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I am Still Yosef, Still Your Brother
In this week’s parshah, there are a lot of powerful lessons to be learned. Yosef comes face to face with his brothers, and he reveals himself to them. Now, the passuk (Bereishis 45:4) says, אני יוסף אחיכם, I am Yosef your brother, אשר מכרתם אותי מצרימה, whom you sold to Mitzrayim.[i] My Rebbi (HaRav Meir Halevi Soloveichik, zt”l) asked the following question: what was Yosef coming to add when he said אני יוסף אחיכם?
Yosef already introduced himself to his brothers in the previous passuk (ibid 45:3) and said אני יוסף, and they didn’t say, “No, you’re not.”[ii] They were mekabel his words. It says, נבהלו מפניו, they became confounded. So what was the message he wanted to relate now when he said, אני יוסף אחיכם, “I am Yosef your brother”?
Another thing that needs to be understood, my Rebbi said, is why did he have to say אשר מכרתם אותי, that you sold me to Mitzrayim? Isn’t that obvious that they sold him? Don’t they know that?! Once he said ‘I’m Yosef,’ then obviously, I am the one ‘whom you sold to Mitzrayim!’
Now, Rashi in Parshas Vayechi (Bereishis 47:31) says that Yaakov Avinu bowed down at the head of the bed, and he thanked Hashem, first, for having a family that none of them were reshaim, and second, that even though Yosef was taken captive amongst the goyim, he still remained whole in his righteousness. My Rebbi pointed out that Rashi (Bereishis 47:31) doesn’t say שהוא צדיק; Rashi uses the language והרי הוא עומד בצדקו – he [Yosef] remained righteous.[iii]
My Rebbi explained that Yosef wanted to teach his brothers a phenomenal lesson, and that is, in spite of everything that transpired to Yosef on account of the sale and their sinah, in spite of all that, he said, “From my perspective, I am completely your brother. I have nothing in my heart against you.”
People Who Maintain Their Pain
Now, naturally, if someone would try to take his brother’s life or sell him as an eved because he doesn’t like him, that brother would bear tremendous sinah, tremendous hatred against him. Today, you find children who feel hatred toward their parents. I’ve met so many people who feel they weren’t treated properly by their parents, and because of that they detest their parents. They hate their parents. They don’t talk to their parents. And their parents never sold them into slavery, and never put them to work delivering papers and then taking the money from them.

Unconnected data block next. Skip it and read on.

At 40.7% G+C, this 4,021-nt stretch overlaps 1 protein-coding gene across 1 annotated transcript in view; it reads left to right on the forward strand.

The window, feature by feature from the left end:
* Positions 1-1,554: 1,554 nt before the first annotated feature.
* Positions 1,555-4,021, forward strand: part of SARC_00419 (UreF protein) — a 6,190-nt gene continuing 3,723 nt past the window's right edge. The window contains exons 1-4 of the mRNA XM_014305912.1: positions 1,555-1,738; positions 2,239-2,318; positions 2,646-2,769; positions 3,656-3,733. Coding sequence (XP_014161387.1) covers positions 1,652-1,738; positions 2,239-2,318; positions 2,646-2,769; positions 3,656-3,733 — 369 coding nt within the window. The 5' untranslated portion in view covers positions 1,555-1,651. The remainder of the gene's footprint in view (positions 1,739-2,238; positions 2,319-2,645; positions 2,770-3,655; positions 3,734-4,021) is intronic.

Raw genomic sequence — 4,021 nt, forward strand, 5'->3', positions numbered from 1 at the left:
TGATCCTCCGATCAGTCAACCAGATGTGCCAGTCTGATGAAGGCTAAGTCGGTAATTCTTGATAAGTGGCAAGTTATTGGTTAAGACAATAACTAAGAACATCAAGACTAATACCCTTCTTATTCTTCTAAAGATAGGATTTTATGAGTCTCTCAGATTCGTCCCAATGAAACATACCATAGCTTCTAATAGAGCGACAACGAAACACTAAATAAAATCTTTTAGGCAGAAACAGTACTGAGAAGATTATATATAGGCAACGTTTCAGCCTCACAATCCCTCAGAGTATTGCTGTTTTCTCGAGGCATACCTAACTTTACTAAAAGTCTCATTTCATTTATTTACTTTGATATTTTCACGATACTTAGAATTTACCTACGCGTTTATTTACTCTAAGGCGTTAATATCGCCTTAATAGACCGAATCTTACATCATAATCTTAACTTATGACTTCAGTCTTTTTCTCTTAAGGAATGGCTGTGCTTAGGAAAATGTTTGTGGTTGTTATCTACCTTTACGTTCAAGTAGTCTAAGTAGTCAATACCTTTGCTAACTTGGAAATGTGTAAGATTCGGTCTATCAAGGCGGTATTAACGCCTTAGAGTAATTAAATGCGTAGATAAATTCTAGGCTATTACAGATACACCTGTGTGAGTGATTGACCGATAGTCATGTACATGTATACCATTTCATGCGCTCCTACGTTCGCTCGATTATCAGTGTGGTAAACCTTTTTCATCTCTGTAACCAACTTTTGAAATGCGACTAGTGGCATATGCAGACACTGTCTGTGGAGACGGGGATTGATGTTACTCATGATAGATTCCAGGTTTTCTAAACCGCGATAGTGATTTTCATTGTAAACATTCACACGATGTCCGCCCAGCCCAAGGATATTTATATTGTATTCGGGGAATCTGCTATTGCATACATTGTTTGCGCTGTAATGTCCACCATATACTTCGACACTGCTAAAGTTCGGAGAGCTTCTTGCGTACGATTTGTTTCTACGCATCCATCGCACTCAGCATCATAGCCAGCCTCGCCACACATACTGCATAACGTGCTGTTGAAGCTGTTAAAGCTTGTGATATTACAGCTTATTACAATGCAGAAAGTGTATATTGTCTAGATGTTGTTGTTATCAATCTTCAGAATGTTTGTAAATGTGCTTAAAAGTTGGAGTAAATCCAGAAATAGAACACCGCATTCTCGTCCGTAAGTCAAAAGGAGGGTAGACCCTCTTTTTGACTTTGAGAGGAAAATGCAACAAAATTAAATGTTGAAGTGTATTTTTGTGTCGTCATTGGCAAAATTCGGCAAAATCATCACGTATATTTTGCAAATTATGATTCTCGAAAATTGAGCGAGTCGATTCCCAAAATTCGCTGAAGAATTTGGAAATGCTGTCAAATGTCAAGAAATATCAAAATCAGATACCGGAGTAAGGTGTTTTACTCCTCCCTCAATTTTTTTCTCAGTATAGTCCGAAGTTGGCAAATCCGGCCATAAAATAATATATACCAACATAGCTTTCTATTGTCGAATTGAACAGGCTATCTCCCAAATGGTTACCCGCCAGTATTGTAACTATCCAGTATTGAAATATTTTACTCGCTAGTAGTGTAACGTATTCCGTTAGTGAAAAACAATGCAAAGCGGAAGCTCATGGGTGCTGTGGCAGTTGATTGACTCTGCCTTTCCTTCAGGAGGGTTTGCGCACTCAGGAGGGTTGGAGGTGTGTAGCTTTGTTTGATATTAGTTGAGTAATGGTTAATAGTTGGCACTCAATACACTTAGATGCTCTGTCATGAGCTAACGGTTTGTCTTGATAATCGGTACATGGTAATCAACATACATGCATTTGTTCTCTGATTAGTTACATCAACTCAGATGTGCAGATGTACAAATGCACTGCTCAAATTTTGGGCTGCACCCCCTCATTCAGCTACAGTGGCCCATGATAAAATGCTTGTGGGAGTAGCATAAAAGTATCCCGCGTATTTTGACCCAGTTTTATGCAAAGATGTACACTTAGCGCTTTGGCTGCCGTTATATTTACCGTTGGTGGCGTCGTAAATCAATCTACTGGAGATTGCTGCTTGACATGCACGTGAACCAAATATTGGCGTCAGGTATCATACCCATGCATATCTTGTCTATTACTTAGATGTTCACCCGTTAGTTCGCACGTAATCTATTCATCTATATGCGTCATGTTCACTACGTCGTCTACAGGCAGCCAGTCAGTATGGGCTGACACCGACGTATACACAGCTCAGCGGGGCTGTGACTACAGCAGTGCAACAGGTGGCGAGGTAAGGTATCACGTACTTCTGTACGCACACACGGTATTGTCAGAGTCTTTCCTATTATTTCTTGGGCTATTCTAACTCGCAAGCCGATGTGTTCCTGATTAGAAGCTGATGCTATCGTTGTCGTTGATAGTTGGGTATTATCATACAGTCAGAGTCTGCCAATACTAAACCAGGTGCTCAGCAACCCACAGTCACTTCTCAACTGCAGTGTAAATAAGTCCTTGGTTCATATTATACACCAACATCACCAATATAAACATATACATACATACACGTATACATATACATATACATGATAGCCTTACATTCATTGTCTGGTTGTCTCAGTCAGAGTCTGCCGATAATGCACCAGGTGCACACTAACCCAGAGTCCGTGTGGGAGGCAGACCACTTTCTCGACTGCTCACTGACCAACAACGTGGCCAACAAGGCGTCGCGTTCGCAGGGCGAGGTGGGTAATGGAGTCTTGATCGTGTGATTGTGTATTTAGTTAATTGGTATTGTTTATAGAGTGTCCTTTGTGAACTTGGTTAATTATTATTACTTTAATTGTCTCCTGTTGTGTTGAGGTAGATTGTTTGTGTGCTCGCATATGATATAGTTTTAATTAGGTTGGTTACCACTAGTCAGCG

I met people who hate their siblings. Usually, it’s over money. One of the siblings got the better, the upper hand, over the other one. Or one of them feels disrespected and looked down upon by the others because they’re not so matzliach. The nature of hate is that when you are angry at somebody, it doesn’t dissipate over time. The anger builds up, and it fills the heart. It overpowers the heart, and it becomes an integral part of people’s lives. I can’t begin to tell you how many people I have spoken to who have this issue.
If the Torah put it in, I assume it’s not that uncommon – even though maybe selling to slavery is extreme – but the fact that you got thrown ‘under the bus,’ or you feel you were thrown ‘under the bus’ by somebody in your family, is not that uncommon. The nature of a person is if somebody wrongs them, they get ticked off, they get angry. They believe that their parents were the cause of their downfall. They believe their brother or their sister was the cause of their downfall. They believe people have hurt them.
A Ba’al Bitachon Knows it’s Only Hashem
You have to know that Yosef Hatzaddik understood there is nothing else in the world that has any power aside from Hashem. He was a tremendous ba’al bitachon. He was שם ה’ מבטחו ולא פנה אל רהבים, he never turned to nonsense.[iv] He never imagined that people, or boogie men, or monsters, had any power to challenge him. It was clear to him that whatever happened was done al yedei Hakadosh Baruch Hu Who controls the world with all its details,אין אדם נוקף אצבעו, a person doesn’t knock his little finger למטה, down here, אלא אם גזרו עליו מלמעלה.[v]
People detest their spouses because of imaginary or real abuse. They think that the spouse has an ability to actually bring upon them hurt and pain. They don’t. Only Hakadosh Baruch Hu has that koach. And since everything comes from Hakadosh Baruch Hu there’s no place for a ta’anah on the human being who brought this upon me because this is what the chochmah of Hashem was gozer. Therefore, in the heart of Yosef, there did not sprout or grow any bitterness and sinah toward his brothers because of the sale, or becuase of anything else that resulted from that sale.He pashut felt the same way he felt toward them before the sale took place.